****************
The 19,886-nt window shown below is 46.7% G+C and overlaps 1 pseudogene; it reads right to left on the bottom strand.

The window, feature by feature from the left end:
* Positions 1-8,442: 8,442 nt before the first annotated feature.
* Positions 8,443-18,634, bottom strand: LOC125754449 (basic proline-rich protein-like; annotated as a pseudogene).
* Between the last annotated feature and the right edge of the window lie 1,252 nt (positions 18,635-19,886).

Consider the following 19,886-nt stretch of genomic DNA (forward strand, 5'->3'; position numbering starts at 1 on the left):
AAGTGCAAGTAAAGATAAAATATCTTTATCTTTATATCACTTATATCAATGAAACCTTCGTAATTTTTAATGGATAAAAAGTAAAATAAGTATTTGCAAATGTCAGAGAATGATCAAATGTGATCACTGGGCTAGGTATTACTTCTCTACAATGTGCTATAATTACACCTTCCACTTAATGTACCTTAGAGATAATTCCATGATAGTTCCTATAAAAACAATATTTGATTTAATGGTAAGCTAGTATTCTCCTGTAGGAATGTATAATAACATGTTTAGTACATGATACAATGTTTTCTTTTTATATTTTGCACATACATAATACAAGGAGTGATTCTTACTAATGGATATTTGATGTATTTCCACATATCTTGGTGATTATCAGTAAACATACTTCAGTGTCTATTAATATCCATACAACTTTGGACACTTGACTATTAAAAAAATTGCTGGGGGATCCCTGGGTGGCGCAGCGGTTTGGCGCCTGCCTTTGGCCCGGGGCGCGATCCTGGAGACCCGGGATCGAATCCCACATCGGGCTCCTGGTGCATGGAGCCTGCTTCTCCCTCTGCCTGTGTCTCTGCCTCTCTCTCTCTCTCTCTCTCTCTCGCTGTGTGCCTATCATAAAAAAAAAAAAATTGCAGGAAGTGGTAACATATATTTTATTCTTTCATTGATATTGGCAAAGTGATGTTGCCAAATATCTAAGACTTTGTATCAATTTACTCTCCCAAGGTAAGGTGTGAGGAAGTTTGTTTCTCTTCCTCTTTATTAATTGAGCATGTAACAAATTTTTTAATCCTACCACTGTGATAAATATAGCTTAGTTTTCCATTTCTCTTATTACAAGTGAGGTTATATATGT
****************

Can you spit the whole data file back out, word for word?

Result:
The 19,886-nt window shown below is 46.7% G+C and overlaps 1 pseudogene; it reads right to left on the bottom strand.

The window, feature by feature from the left end:
* Positions 1-8,442: 8,442 nt before the first annotated feature.
* Positions 8,443-18,634, bottom strand: LOC125754449 (basic proline-rich protein-like; annotated as a pseudogene).
* Between the last annotated feature and the right edge of the window lie 1,252 nt (positions 18,635-19,886).

Consider the following 19,886-nt stretch of genomic DNA (forward strand, 5'->3'; position numbering starts at 1 on the left):
AAGTGCAAGTAAAGATAAAATATCTTTATCTTTATATCACTTATATCAATGAAACCTTCGTAATTTTTAATGGATAAAAAGTAAAATAAGTATTTGCAAATGTCAGAGAATGATCAAATGTGATCACTGGGCTAGGTATTACTTCTCTACAATGTGCTATAATTACACCTTCCACTTAATGTACCTTAGAGATAATTCCATGATAGTTCCTATAAAAACAATATTTGATTTAATGGTAAGCTAGTATTCTCCTGTAGGAATGTATAATAACATGTTTAGTACATGATACAATGTTTTCTTTTTATATTTTGCACATACATAATACAAGGAGTGATTCTTACTAATGGATATTTGATGTATTTCCACATATCTTGGTGATTATCAGTAAACATACTTCAGTGTCTATTAATATCCATACAACTTTGGACACTTGACTATTAAAAAAATTGCTGGGGGATCCCTGGGTGGCGCAGCGGTTTGGCGCCTGCCTTTGGCCCGGGGCGCGATCCTGGAGACCCGGGATCGAATCCCACATCGGGCTCCTGGTGCATGGAGCCTGCTTCTCCCTCTGCCTGTGTCTCTGCCTCTCTCTCTCTCTCTCTCTCTCTCGCTGTGTGCCTATCATAAAAAAAAAAAAATTGCAGGAAGTGGTAACATATATTTTATTCTTTCATTGATATTGGCAAAGTGATGTTGCCAAATATCTAAGACTTTGTATCAATTTACTCTCCCAAGGTAAGGTGTGAGGAAGTTTGTTTCTCTTCCTCTTTATTAATTGAGCATGTAACAAATTTTTTAATCCTACCACTGTGATAAATATAGCTTAGTTTTCCATTTCTCTTATTACAAGTGAGGTTATATATGT